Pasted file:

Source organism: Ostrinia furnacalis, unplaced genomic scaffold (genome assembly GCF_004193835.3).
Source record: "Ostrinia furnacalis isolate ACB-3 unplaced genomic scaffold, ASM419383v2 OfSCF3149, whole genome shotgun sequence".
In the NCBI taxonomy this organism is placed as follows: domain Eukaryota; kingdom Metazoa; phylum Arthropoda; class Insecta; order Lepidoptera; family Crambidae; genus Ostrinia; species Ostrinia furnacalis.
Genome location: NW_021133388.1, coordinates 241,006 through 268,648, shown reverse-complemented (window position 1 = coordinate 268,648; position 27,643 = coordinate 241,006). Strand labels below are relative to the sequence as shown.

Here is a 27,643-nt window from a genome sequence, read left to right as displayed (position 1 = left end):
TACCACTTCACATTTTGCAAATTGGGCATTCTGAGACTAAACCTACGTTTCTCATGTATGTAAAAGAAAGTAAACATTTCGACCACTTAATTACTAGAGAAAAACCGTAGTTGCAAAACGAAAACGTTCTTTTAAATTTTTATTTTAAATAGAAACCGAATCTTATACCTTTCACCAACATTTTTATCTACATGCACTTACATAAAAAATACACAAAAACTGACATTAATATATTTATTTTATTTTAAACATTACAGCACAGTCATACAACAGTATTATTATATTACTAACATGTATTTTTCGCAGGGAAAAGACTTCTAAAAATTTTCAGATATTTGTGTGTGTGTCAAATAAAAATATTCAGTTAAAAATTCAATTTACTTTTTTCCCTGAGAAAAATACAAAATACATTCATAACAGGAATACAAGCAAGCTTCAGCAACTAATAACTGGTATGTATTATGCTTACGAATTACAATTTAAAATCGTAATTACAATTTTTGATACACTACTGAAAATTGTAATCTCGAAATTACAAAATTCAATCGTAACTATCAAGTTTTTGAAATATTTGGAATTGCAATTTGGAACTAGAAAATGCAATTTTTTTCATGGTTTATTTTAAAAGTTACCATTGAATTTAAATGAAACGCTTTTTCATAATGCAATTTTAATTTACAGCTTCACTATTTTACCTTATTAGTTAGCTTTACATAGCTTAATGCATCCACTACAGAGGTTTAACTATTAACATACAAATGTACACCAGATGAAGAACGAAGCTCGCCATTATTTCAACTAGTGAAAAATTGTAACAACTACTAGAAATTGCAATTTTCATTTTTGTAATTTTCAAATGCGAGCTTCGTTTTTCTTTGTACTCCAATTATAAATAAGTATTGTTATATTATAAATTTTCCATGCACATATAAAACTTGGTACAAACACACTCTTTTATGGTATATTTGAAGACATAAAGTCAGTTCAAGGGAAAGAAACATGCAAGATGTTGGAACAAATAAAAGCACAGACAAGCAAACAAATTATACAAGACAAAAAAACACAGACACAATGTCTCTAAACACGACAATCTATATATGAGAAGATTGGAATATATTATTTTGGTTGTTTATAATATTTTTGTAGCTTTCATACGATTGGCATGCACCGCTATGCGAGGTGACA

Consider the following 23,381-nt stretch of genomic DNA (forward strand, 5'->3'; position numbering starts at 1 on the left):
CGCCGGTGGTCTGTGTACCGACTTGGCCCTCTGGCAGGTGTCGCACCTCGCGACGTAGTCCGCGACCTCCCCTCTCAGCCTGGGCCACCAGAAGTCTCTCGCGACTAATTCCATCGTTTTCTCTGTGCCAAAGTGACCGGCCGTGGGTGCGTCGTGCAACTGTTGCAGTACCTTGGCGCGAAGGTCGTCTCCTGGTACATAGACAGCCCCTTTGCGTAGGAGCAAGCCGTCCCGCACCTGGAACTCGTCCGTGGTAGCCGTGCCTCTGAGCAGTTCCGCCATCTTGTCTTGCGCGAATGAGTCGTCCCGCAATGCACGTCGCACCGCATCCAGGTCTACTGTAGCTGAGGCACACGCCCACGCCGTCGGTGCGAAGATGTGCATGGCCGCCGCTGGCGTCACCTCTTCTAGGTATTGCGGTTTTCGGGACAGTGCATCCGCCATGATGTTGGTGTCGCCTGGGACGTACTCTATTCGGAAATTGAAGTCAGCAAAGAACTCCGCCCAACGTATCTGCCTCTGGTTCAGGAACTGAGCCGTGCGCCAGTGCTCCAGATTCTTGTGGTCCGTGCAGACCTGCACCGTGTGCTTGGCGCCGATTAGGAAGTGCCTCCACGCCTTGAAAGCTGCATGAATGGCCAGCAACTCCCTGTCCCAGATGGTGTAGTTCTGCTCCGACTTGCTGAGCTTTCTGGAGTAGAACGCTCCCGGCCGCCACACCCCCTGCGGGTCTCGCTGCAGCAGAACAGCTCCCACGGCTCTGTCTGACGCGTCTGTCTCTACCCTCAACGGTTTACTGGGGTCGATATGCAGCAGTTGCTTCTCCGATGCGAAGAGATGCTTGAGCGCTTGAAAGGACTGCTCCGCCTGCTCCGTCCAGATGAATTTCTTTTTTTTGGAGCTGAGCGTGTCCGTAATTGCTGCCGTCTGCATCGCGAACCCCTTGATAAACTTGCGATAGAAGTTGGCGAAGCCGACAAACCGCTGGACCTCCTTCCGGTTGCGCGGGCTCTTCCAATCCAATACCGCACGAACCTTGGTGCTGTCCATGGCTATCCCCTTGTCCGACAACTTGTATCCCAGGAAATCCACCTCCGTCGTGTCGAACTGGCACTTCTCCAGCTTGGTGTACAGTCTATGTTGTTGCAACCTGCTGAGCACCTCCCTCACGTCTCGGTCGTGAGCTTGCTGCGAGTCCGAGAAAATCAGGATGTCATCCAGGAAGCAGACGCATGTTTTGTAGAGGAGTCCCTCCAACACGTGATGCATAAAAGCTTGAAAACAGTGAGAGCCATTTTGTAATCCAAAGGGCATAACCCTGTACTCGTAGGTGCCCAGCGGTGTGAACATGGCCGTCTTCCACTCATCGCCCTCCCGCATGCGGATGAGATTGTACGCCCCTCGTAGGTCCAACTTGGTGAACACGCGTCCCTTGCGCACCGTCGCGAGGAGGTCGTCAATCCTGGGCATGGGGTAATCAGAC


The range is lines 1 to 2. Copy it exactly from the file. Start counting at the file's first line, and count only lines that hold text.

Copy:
Source organism: Ostrinia furnacalis, unplaced genomic scaffold (genome assembly GCF_004193835.3).
Source record: "Ostrinia furnacalis isolate ACB-3 unplaced genomic scaffold, ASM419383v2 OfSCF3149, whole genome shotgun sequence".